Social contact referrals can catch people before they enter the web of the criminal legal system. This option allows other stakeholders—public defenders, prosecutors, or case managers, for example—to suggest people be offered LEAD services.

Both methods completely divert people away from the legal system and toward the resources that address unmet needs for services that address substance abuse, mental illness, homelessness, and poverty.

The program also prevents future legal involvement. In 2015, a series of independent evaluations conducted by researchers at the University of Washington found LEAD reduced recidivism. LEAD participants were 58 percent less likely to be re-arrested after enrollment in the program, compared to a control group that went through system-as-usual legal processing. The findings also indicated improvements for LEAD participants across housing and employment outcomes.

LEAD functions as both a public safety and public health program. It improves the well-being of people struggling at the intersection of poverty, mental health, and substance abuse issues—which over half the national incarcerated population does, according to the Prison Policy Initiative. As of September 2018, LEAD in Seattle had reached 525 people.

After LEAD’s success in Seattle, other cities followed suit. Santa Fe, New Mexico, and Albany, New York, were the next jurisdictions to launch certified programs. So many municipalities called Seattle asking for advice that the LEAD founders established a national organization to assist in implementing the program across the country. The LEAD National Support Bureau’s website now features a map of programs dotting the entire country, including New Orleans under the “operating” column and, closer to home, Pawtucket under “exploring.”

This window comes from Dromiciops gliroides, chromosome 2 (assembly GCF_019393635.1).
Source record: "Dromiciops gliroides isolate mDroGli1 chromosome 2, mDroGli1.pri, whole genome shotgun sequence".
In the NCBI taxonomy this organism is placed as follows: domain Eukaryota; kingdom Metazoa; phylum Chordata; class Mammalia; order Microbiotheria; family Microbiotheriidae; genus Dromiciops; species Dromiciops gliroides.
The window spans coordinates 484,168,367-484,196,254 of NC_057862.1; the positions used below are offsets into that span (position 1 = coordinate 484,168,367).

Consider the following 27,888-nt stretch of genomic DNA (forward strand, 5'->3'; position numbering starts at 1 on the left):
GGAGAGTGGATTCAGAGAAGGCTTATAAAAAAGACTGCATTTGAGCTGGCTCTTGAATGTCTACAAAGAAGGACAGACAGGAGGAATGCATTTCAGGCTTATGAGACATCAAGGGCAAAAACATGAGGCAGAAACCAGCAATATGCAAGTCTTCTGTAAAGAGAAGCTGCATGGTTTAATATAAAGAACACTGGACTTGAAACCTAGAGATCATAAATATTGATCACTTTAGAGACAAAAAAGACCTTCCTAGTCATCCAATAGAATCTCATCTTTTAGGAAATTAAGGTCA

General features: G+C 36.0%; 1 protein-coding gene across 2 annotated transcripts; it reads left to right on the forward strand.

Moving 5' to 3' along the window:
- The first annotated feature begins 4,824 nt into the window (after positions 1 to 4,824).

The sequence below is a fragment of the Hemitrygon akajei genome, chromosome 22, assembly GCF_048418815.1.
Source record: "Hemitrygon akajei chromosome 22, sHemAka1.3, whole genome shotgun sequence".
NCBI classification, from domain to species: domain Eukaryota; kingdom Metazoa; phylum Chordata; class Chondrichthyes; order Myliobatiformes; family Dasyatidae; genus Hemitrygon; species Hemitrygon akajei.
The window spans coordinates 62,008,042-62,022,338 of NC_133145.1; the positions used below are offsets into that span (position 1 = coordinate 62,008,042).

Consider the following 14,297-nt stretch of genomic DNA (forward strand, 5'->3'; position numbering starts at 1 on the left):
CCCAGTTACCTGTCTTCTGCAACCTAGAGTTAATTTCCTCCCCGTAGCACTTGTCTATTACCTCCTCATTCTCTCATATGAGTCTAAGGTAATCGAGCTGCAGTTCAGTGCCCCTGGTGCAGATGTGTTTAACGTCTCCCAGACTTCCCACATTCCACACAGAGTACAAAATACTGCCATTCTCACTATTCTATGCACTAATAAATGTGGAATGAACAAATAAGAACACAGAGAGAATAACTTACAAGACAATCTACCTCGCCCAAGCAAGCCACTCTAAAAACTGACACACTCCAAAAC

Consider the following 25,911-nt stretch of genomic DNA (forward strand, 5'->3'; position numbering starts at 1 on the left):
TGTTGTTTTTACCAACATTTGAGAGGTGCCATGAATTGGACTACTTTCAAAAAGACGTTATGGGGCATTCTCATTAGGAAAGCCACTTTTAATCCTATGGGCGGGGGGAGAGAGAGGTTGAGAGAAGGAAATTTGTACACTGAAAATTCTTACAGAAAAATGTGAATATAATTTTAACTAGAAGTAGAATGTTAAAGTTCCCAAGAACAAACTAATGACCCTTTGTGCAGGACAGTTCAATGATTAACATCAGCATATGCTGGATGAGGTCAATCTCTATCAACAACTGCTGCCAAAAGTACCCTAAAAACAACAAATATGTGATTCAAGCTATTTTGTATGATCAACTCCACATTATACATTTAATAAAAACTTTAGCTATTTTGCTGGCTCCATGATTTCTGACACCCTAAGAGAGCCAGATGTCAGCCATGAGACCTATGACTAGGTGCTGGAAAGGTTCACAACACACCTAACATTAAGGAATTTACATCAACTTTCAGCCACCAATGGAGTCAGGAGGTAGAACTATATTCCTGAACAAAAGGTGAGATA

New Orleans


In 2005, Hurricane Katrina disproportionately devastated New Orleans’ poor communities of color, plowing straight through the city’s social support systems. The storm laid bare deeper failures of these systems, rooted in centuries of inequality and vulnerability, and left the jail overpopulated, the healthcare system overloaded and underfunded, and public housing all but demolished. Katrina was not the first time the city, or the country, abandoned these communities.

For a lot of activists, myself included, this tragedy clarified that criminal justice reform needs to embrace holistic solutions to mass incarceration. The importance of access to resources like housing and healthcare inspired my urban studies thesis on LEAD in New Orleans.

In 2013, New Orleans’ Health Department launched the Community Alternatives Program (CAP), a pre-trial diversion program for low-level, nonviolent charges to help defendants in Municipal Court with mental illness receive treatment and support. Officials at the health department realized, however, that CAP only reached individuals already caught up in the cycle of incarceration. They suggested implementing pre-arrest diversion, and in a collaboration with potential stakeholders—the police department, the mayor’s criminal justice council, and the Vera Institute—spent the next two and a half years developing New Orleans’ LEAD program.

LEAD’s expansive scope requires a level of coordination rarely seen in reform programs. Police, prosecutors, government officials, and social service providers have to be willing to come to the table together in order to address structural inequities. In New Orleans, these stakeholders identified the 8th District as the initial LEAD site, since the program was deemed too resource-intensive to start citywide. The 8th District (the French Quarter and Central Business District) had the highest concentration of LEAD-eligible offenses and a rate of arrest per resident at least twice as high as any other district.

It also helped that 8th District Police Commander Nicholas Gernon believes that jail is not the answer to addiction and understands that relapse is a part of recovery. Gernon is committed to LEAD for the long-term: “It’s an investment in people,” he told me. (I interviewed Gernon while researching my thesis.)

Having a progressive officer in charge of the district is significant. Evaluations of Seattle’s LEAD program advise that one of the most difficult elements of building the program’s coalition is line officer buy-in, which Gernon now oversees.

Another obstacle is prosecutor buy-in. Seattle’s success came partly because the district attorney there was enthusiastic about LEAD and involved in its implementation. But in New Orleans, District Attorney Leon Cannizzaro is notoriously pro-incarceration and has refused several offers to collaborate officially on LEAD.